The casualties of this action alone were eight killed and three wounded, four being killed upon the spot, four dying of their wounds within twelve hours of the action. Captain Marsham, Sergeant-Major Curnihan, Private Burrows, and Private Martin were killed in the fort; Captain Pechell, Sergeant-Major Upton, Private Nicholas and Private Lloyd died of wounds; Sergeant-Major Butler, Corporal Cooke and Private Newton were wounded.
That night the garrison paid its farewell duties to those gallant men who were killed at Cannon Kopje. Their interment took place at six o'clock, and as we followed in the wake of the cortège we felt the shock which brought home to each of us the bitter fact that we should henceforth know them no more. The attack of the Boers upon Cannon Kopje had been so sudden, so utterly unexpected, and the manner in which these men of the British South Africa Police had met their death, had been so valorous that the sympathies of the entire town had been most keenly aroused and overcome by the appalling swiftness of the tragedy; there was no one who did not feel that in some way he was himself a mourner even though the men who had been killed were quite indifferent to him. Doubtless before the siege terminates we shall become accustomed to our situation, and realise that after all it is but the natural issue to a condition of belligerency that no one can quite tell what sorrow the day will bring forth. But at present these tragedies come upon us with a vivid freshness which is almost unnerving and which stimulate disquietening fancies in the minds even of the most callous.
The cemetery here is in close proximity to the Boer lines, and lies to the north of the town. It is a small enclosure banked by white rough stones, and set amid green trees, where gentle fragrance imparts a balminess to the breeze. It is as quiet and peaceful, by force of contrast to the dried-up veldt around, as some oasis in the desert. There is a winding path from the hospital to the cemetery; a road which at the present moment is flanked in two places by the forts of the Railway Division, and kept well defined by the footsteps of those who bear their burdens to the tomb. Since the siege began we have lost twenty-five, and with one engagement following rapidly upon another, nightfall usually ushers in a scene in which a small body of men may be seen gathered round an open grave, waiting irresolutely to take some share in the rites of the burial service. We paced slowly and solemnly along this veldt track, depressed not so much by the fate which had befallen them, as by the hideous realism with which the appalling uncertainty of war had been brought home to us. In the darkness of the evening we could see across the veldt the fires of the enemy's position, and as the cortège wound its way from the hospital we marched to the boom of the Boer artillery, while passing bullets sang the notes of our evening hymn above our heads, and dropped about us in the sand. Along the eastern front of the town as it lay behind us, an occasional blaze of light in the sky told us where the shells of the enemy were bursting, and to many came the thought that perhaps even of those who had remained to do their duty in the trenches, there were some who, less fortunate than others, might have already kept their last vigils. In time we reached the grave side, then as we gathered round the open spaces which had been so quickly prepared, those who felt their loss the keenest, those who had been comrades and close friends of the killed, paid their last homage to their memory by placing some little trinket, some slight token of personal friendship and affection, upon the winding sheet. At this juncture, when war is all around us, when every able-bodied man is standing to his arms, it is not possible to provide the dead with anything better than a simple sheet. The men who fall in these days are interred in their blood-stained uniforms, since there be no time in which to dress their bodies. Those upon whom the funeral service was about to be read lay in two waggons, silent shrouded witnesses to the fleeting vanity which attends all heroes. Around the entrance to the cemetery the officers of the staff, the commanding officers of the outposts, representatives of every corps and every troop had foregathered, following closely upon the heels of those who, bearing the grim burdens upon their shoulders epitomised in their action the horrors of war. It seemed as we stood there waiting, listening to the solemn words of the service, punctuated now and then as they were, by the screams of shells, by the angry snap of the Mauser, and the droning of the Martini bullets, that these men who were now dead had achieved the full honour of their calling. Indeed, many were there who would have given gladly their own lives in exchange for that of their friend, while there was not one who did not feel that the manner in which their end had come to them was impressed with all that was most noble.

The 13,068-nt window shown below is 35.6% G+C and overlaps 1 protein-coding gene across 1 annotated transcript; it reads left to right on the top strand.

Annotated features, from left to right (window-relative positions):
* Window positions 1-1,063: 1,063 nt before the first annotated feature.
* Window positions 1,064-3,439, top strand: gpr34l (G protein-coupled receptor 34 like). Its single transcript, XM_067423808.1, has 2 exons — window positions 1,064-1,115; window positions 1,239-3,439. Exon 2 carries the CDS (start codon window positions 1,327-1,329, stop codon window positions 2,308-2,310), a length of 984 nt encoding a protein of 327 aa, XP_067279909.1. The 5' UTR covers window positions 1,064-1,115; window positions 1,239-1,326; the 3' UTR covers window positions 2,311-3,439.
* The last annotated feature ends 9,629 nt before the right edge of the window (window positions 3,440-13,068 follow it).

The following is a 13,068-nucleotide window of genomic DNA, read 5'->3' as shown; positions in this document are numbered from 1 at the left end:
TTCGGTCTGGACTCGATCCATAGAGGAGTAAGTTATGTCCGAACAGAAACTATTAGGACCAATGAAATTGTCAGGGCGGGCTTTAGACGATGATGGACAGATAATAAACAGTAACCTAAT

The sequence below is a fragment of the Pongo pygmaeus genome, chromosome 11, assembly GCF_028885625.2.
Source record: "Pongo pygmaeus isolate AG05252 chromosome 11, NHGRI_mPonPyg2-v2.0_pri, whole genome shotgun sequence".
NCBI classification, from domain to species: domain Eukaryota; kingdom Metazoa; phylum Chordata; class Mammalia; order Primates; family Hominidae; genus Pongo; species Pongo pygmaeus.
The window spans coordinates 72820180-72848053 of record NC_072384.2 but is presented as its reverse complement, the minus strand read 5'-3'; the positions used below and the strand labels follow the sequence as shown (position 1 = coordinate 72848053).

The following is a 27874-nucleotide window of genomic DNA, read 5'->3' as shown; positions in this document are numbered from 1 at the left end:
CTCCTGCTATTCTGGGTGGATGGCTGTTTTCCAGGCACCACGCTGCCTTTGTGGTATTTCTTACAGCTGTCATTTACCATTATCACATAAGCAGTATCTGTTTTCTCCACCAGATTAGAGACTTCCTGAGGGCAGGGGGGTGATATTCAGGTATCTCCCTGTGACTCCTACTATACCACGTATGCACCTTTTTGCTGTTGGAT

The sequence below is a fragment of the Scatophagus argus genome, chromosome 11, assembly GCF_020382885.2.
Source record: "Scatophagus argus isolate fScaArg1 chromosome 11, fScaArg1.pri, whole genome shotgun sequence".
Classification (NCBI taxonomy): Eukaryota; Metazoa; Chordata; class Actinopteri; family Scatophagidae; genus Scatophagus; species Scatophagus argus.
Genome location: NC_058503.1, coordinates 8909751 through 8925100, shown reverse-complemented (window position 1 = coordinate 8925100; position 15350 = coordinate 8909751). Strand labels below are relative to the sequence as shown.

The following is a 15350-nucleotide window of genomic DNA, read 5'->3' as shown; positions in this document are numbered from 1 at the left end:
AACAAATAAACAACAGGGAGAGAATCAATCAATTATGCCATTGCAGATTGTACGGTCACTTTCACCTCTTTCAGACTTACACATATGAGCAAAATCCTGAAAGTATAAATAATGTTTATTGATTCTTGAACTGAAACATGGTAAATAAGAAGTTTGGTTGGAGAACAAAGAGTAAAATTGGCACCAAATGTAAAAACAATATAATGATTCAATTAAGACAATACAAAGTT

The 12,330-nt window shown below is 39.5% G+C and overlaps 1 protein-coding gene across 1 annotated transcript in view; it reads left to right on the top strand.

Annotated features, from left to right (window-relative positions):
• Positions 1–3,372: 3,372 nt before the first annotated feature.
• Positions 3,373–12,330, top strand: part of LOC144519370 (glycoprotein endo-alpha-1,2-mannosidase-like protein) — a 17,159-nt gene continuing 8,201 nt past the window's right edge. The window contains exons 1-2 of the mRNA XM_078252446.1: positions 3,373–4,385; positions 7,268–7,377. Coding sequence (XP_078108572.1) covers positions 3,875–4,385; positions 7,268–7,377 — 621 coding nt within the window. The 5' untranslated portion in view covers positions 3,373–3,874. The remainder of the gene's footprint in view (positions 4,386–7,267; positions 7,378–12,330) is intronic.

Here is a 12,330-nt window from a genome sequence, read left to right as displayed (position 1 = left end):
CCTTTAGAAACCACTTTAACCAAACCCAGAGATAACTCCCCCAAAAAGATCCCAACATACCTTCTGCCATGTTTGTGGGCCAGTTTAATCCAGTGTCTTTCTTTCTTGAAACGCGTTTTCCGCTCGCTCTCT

For a moment after the service had concluded, we stood listening to the strains of the Last Call. As its solemn notes died away, and we retraced our steps to the various trenches and earthworks which, for the moment, gave us shelter, we little imagined that within a few hours, those of us who were correspondents would follow the body of one from amongst ourselves once more upon this road. The following night Lieutenant Murchison, who was in charge of the guns, wilfully shot with his revolver Mr. E. G. Parslow, war correspondent of the London Daily Chronicle. The horror of such a crime still hangs over us, and is not in any way diminished by the fact that an officer who had already distinguished himself by his career, should now be awaiting the verdict of a Field Court Martial upon the gravest charge in the criminal calendar. Poor Parslow had endeared himself to everybody by the genial sympathy which he extended to those who were themselves in trouble. He had won the admiration of many by the calmness with which he conducted himself under the heaviest fire.